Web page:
Persistent information imbalances about China and Russia in Latin America, as well as in Africa, afford freedom of action to Beijing and Moscow. Propaganda and ties between Chinese state media and local outlets have grown around the world and can have more impact, especially in countries that lack independent expertise on China. The effects of this global authoritarian media onslaught are not just theoretical: In the context of Russia’s criminal war in Ukraine, far too many audiences outside the transatlantic democracies have bought into the Kremlin’s distortions, which Chinese state media have readily amplified around the world. Writing in Defending Democracy in an Age of Sharp Power, Edward Lucas observes that free societies are “losing the battle of ideas with authoritarian regimes, not because [democratic] ideas are weak, but because the battlefield is skewed against them.”

The impact of Russia and China’s influence efforts, however, cannot be assessed in isolation from the internal challenges that democratic societies face. The authorities in both Russia and China are highly adept at using divisive tactics, and know how to apply them to increase cleavages and break down democratic consensus.

Technology’s Authoritarian Turn

Nowhere has the speed of change been more bracing than in the sphere of technology, which is helping make repression more affordable and efficient. The digital revolution has helped to flatten the global operating environment for authoritarian powers, affording them opportunities to exert influence at scale. In key respects, autocracies have already aligned modern technology with their values. In essence, the powerful technological surveillance model that has come to predominate globally lends itself to the application of sharp power.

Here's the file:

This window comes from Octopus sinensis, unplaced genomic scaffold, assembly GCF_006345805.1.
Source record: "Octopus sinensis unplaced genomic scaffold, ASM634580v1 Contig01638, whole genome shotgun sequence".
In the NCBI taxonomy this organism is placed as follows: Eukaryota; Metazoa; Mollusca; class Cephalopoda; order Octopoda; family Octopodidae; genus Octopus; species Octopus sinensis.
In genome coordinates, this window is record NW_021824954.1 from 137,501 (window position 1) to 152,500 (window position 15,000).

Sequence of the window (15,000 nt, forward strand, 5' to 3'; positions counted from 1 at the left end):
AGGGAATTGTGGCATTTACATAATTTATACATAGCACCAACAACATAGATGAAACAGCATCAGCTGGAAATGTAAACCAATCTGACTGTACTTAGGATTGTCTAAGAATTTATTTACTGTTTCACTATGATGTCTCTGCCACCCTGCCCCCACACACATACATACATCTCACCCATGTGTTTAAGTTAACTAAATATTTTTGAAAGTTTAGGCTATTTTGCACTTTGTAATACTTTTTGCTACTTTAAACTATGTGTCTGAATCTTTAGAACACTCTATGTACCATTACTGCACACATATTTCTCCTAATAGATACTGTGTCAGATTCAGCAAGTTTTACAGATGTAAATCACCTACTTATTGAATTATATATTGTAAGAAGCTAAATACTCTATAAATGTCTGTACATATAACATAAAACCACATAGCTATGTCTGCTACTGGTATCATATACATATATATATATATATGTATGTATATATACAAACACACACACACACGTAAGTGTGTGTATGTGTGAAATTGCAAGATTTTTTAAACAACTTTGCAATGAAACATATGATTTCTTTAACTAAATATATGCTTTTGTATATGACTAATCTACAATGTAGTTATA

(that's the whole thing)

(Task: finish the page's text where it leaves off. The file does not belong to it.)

New technological tools make it easier for authoritarian regimes to surveil their populations — for example, through facial recognition — and to help antidemocratic forces in other countries do the same. This was the case in Uganda, where authorities used a secret bidding process for Huawei to work with Ugandan security officials “to design a full-sized Safe Cities system to suit the government’s needs.”

TikTok, owned by the Chinese tech firm ByteDance, is another case in point. The platform has enjoyed astronomical growth. Officially, TikTok now has more than a billion active global users. As of October 2023, the United States had more than 143 million active TikTok users. But as the scholar Aynne Kokas observes, as “those users post and watch short videos, behind the scenes TikTok is meticulously collecting data on them, tracking their preferences and online activities.” Kokas further notes that China is making the rules in a way that will allow the authorities in Beijing to use tech platforms to gather global data “for purposes of ‘national security,’” a term which the Chinese authorities keep vague and opaque in data-protection laws.

As part of the hypocrisy of these regimes, China’s diplomats and government officials exploit foreign social-media platforms such as Facebook and Twitter (now X) that are blocked off to its own citizens. The CCP increasingly is finding ways to leverage online “influencers,” who are seen by the authorities as particularly valuable for building the CCP’s legitimacy at home and supporting propaganda efforts abroad.” A recently released report from the Australian Strategic Policy Institute found that “foreign influencers are involved in a wave of experimentation and innovation in domestic (and external) propaganda production,” as well as the ways in which “the CCP is effectively co-opting a widespread network of international students at Chinese universities, cultivating them as a talent pool of young, multilingual, social-media-friendly influencers.” The Iranian regime also uses the surveillance power of open social media to pursue and intimidate its critics. Meanwhile, Iranian officials and friends of the Islamic Republic use social media for PR campaigns and to spread propaganda. This is, of course, another asymmetry that autocrats readily take advantage of.